White Oak Manor on Craig Avenue in Oakhurst:

  • Investigators found that the staff “failed to put into action an effective plan to address and monitor” a male resident who had been making sexually inappropriate comments to staff members. In early January 2019, the resident — who was on antipsychotics and suffered from dementia — was seen in the room of a female resident lying on top of her with his pants undone and trying to have intercourse, according to the report, though there’s no evidence he did. The female resident was “crying for help.” Staff intervened, the man was later removed from the facility, and workers underwent training on abuse.

  • In a response provided to the Ledger, White Oak’s senior administrator, Amanda Pack, wrote: “White Oak Manor of Charlotte was cited for abuse despite the fact that the staff intervened before any abuse actually occurred. There are nearly 1,000 regulatory tags nursing homes can be cited for and most are complex situations that cannot be summed up in one word, such as abuse.” She said the website’s red warning sign is misleading because it alone “is not a reliable indication of the quality of care provided.”

Olde Knox Commons at the Villages of Mecklenburg, Huntersville:

  • A December 2018 inspection found that “the facility failed to protect … residents from staff and/or resident physical abuse.” It says the facility failed to prevent a worker from “forcefully grabbing [a resident’s] left arm which caused a 4-centimeter tunneling skin tear.” The worker said in a written statement in the report that the resident had punched her in the jaw and that the arm injury was an accident.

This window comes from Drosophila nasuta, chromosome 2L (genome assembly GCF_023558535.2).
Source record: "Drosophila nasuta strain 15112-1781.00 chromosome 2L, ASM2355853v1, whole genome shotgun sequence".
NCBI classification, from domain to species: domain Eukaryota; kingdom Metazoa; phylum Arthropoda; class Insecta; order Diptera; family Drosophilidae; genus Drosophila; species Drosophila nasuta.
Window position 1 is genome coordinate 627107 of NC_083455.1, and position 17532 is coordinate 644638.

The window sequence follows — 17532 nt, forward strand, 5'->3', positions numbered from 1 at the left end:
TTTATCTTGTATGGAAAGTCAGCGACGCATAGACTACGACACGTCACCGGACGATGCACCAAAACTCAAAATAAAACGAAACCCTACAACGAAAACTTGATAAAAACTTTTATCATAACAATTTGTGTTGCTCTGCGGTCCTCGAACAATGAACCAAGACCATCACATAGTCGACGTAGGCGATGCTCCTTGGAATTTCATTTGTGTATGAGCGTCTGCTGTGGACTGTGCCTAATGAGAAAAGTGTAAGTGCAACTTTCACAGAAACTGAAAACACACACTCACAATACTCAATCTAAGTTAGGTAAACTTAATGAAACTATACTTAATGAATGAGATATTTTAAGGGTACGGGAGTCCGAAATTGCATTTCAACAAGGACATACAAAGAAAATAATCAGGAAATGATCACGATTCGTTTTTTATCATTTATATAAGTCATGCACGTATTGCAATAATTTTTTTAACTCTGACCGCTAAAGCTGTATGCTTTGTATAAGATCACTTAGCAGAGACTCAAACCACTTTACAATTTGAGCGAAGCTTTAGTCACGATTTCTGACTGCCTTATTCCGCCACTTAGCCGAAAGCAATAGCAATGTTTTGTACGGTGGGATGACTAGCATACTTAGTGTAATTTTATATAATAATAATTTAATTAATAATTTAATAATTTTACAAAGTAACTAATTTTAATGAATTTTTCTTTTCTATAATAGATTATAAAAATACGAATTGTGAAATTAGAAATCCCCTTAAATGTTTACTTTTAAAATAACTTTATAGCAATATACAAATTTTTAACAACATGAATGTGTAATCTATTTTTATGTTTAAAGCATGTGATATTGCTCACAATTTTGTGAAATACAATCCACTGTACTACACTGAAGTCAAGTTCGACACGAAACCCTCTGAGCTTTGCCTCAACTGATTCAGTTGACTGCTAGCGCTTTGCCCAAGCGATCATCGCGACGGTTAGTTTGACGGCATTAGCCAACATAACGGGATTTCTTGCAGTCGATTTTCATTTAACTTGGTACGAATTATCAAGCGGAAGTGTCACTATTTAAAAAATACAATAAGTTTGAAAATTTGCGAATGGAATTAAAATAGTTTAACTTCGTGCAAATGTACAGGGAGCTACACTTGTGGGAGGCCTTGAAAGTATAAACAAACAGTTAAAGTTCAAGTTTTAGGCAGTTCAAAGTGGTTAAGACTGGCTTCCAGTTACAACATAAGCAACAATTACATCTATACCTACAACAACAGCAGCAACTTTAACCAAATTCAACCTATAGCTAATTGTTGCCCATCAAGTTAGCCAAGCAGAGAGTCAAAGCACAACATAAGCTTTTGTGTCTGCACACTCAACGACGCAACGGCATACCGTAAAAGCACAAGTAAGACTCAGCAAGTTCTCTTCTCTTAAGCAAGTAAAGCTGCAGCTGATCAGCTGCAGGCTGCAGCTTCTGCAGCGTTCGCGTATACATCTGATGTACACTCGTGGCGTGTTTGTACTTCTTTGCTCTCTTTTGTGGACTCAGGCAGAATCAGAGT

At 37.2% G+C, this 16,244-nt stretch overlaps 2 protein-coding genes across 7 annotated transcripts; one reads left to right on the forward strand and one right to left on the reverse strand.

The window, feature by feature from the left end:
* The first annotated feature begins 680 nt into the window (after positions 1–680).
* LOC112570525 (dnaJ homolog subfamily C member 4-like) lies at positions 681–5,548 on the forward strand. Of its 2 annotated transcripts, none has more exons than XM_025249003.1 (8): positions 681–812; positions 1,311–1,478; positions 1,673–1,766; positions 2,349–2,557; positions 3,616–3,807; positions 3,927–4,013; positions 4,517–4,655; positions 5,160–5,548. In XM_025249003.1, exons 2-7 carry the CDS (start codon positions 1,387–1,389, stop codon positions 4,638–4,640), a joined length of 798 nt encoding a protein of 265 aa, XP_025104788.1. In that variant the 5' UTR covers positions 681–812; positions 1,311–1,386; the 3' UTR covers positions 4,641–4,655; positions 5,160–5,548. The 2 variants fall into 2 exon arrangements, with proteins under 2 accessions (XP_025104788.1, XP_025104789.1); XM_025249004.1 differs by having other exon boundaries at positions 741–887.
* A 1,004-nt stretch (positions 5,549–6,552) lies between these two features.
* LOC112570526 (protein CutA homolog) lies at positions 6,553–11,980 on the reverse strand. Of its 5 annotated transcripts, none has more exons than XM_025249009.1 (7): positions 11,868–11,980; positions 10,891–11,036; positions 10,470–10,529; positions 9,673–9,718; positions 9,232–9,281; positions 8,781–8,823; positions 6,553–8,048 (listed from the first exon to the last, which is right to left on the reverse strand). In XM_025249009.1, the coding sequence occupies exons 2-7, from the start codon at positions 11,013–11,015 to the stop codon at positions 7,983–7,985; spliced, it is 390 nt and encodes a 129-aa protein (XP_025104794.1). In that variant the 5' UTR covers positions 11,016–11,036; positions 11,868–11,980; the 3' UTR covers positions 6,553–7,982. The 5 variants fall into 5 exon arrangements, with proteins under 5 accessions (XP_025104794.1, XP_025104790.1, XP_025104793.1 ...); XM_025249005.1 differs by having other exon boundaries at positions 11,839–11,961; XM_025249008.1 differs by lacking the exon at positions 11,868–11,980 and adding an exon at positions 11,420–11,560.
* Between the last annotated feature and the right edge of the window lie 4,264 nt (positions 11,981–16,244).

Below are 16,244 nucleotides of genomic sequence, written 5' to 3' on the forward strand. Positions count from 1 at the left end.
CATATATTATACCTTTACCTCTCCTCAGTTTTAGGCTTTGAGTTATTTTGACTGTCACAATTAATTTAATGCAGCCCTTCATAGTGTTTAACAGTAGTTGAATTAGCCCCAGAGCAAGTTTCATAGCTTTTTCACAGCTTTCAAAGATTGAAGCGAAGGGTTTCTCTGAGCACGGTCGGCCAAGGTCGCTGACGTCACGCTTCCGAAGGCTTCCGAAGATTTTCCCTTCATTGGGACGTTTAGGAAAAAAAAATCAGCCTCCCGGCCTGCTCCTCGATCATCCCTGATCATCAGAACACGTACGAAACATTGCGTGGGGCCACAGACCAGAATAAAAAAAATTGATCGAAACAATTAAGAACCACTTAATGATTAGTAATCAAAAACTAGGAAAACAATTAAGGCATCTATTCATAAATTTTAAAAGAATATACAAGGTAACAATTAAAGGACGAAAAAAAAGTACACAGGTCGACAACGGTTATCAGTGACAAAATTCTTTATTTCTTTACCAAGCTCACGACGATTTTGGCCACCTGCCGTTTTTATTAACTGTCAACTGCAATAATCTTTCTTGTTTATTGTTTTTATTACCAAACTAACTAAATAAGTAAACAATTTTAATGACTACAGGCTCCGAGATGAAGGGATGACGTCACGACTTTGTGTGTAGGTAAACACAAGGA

• In a separate report from November 2018, “a cognitively impaired resident was slapped by a nursing assistant” after the nursing assistant said she was punched in the chest and face while trying to administer care. The report determined that “the facility failed to protect a resident's right to be free of physical abuse.”

  • The company did not reply to an email from the Ledger.

The Ivy at Gastonia (also known as Meadowwood Nursing Center):

  • A December 2018 report found that “the facility failed to treat one resident with dignity by leaving the resident lying in a large amount of urine and stool.” The resident, who was incontinent but not cognitively impaired, rang for assistance four times during the night, but staff members left each time without cleaning him up, says the report, which was based in part on audio recordings made by the resident.

  • Administrators did not return a call from the Ledger.